British-Jamaican poet Raymond Antrobus wins the 2019 Rathbones Folio Prize

21 May 2019

The 33-year old spoken-word poet Raymond Antrobus was named the winner of the £30,000 Rathbones Folio Prize last night, for his debut collection, The Perseverance. It is the first time the prize – which rewards the best work of literature of the year, regardless of form – has been awarded to a poet.

The Perseverance reaches across history and continents to explore issues as wide-ranging as the poet’s diagnosis with deafness as a child, mixed heritage experience, masculinity, and his beloved father’s alcoholism and later decline into dementia and death. Last month, the book, which contains a fierce challenge of Ted Hughes’s description of deaf children, was given the Ted Hughes Award. It was shortlisted for the Griffin Prize, the Jhalak Prize and the Somerset Maugham Award.

At the awards ceremony at the British Library, Kate Clanchy, chair of the judges, said: “We chose eight books we loved in different genres and deciding between them was painful. In the end it came down to two books and a tense vote. Alice Jolly’s Mary Anne Sate, Imbecile, is a feat of voice – the story of a nineteenth century servant told in short lines which jag down the page like stitches or epitaphs – a startling, original work of remembrance. In the end, though, we agreed on Raymond Antrobus’ The Perseverance, an immensely moving book of poetry which uses his D/ deaf experience, bereavement and Jamaican/British heritage to consider the ways we all communicate with each other. It’s an exceptionally brave, kind book: it seemed, in our atomised times, to be the book we most wanted to give to others, the book we all needed to read.”

Antrobus was born in Hackney, east London, to an English mother and a Jamaican father. At school, he was thought to be dyslexic with severe learning disabilities because his deafness was only discovered at a later stage. He is one of the world’s first recipients of an MA in Spoken Word Education. He works nationally and internationally as a poet and teacher.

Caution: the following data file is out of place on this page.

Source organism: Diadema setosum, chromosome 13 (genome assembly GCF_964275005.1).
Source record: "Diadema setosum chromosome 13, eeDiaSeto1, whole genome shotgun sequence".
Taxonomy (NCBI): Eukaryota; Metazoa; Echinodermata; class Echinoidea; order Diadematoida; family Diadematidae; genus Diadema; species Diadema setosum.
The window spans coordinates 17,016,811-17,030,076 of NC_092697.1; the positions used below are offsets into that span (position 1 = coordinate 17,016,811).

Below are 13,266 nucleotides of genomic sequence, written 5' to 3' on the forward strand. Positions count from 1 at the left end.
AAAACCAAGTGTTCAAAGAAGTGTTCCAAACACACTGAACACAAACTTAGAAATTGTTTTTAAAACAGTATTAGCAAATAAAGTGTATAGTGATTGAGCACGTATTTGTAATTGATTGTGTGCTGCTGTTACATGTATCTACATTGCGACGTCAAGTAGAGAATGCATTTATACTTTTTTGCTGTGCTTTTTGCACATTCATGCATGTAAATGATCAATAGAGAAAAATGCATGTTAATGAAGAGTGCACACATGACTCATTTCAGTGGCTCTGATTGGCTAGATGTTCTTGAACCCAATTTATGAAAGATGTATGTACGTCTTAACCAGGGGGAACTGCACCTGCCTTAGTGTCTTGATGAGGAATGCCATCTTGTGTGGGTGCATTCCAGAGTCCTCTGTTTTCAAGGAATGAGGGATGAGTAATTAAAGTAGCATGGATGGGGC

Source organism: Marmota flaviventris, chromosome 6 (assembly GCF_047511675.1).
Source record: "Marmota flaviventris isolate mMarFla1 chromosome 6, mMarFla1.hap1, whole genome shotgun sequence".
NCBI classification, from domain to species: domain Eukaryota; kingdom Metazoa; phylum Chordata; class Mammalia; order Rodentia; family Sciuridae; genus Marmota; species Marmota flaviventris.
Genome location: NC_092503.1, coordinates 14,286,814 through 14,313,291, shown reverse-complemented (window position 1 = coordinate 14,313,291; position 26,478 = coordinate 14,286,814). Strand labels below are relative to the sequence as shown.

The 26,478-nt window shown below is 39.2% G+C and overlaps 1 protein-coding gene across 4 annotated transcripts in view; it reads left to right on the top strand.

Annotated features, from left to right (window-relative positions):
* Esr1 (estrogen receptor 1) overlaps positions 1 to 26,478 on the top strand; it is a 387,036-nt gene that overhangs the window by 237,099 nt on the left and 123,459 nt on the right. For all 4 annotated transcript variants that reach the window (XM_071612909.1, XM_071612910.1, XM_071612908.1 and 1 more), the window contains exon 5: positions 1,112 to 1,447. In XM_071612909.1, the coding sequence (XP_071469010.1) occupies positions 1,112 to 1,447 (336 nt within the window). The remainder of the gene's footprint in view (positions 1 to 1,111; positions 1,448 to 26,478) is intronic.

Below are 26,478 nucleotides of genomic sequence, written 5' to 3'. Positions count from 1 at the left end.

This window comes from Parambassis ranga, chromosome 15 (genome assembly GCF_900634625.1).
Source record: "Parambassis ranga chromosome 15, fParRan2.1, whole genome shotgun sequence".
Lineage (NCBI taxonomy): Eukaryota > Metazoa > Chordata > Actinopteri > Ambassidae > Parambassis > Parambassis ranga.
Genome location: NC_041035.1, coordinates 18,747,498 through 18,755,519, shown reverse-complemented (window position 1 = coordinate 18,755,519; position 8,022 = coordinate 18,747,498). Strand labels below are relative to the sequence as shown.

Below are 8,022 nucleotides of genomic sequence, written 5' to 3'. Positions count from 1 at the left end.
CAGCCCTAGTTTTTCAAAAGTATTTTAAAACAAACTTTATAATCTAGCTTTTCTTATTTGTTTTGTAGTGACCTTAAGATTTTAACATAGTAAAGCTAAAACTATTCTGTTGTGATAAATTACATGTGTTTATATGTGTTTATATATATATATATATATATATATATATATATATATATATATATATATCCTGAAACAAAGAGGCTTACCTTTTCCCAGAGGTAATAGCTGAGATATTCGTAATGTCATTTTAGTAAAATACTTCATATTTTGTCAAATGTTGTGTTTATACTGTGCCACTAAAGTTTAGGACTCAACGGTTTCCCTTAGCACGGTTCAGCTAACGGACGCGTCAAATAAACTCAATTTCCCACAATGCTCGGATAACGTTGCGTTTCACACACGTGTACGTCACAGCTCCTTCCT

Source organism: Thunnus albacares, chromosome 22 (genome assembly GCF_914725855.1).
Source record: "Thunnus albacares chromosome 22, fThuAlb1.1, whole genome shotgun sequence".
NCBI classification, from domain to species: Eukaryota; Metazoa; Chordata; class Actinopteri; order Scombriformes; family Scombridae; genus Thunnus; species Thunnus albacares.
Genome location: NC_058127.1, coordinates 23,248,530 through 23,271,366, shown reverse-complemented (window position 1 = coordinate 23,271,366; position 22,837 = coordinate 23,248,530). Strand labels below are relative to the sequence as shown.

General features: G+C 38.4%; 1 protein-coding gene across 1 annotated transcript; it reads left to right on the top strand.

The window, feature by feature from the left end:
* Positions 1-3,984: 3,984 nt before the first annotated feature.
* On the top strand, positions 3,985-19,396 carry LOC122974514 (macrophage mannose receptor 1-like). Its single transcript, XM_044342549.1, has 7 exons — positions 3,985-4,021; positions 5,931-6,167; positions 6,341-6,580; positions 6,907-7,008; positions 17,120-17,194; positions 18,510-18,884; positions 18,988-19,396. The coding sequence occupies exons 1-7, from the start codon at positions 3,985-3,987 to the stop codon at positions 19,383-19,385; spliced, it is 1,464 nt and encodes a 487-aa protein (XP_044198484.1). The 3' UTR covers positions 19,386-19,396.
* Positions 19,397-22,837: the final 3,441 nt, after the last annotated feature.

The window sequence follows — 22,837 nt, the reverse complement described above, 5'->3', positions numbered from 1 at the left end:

The 2019 judges were the poet, writer and teacher Kate Clanchy, the London-based Mexican writer Chloe Aridjis, and the author, poet and playwright Owen Sheers.

The Perseverance was chosen from a shortlist that contained four novels, a novella, one collection of poetry and two works of non-fiction from the UK, Ireland, New Zealand and North America.

Raymond Antrobus was awarded a cheque for £30,000, following an increase in the prize money from £20,000 last year. He joins Richard Lloyd Parry (2018), Hisham Matar (2017), Akhil Sharma (2015) and George Saunders (2014) as previous winners of the prize.

Launched in 2013, the Rathbones Folio Prize is the only literary prize in which all books, fiction and non-fiction, are judged, strictly on merit, by an Academy of writers.

Sincere congratulations from all of us at Rathbones go to Raymond. It is a remarkable feat to be singled out amongst such a diverse and impressive shortlist, and is very well deserved. Writing a great work of literature is a true labour of love, and all that choose to undertake such a task deserve recognition. Our aim at Rathbones is not only to celebrate and support those creating great works of literature, but to also look forward to the next generation of writers. We are looking forward to continuing our collaboration with the Folio Academy Foundation, in support of the Rathbones Folio Prize and the Rathbones Folio Mentorships for young writers.

‘Raymond Antrobus is as searching a poet as you’re likely to find writing today.’

Kaveh Akbar

‘These are courageous autobiographical poems of praise, difficulties, testimony and love.’

Malika Booker

‘Raymond Antrobus’s compelling debut, The Perseverance, confronts deeply rooted prejudice against deaf people.’

The Guardian

‘[A] memorable collection ... Antrobus interlaces wit and pathos as he examines his identity as a deaf British-Jamaican man in a world between sign language and speech’

The Sunday Times

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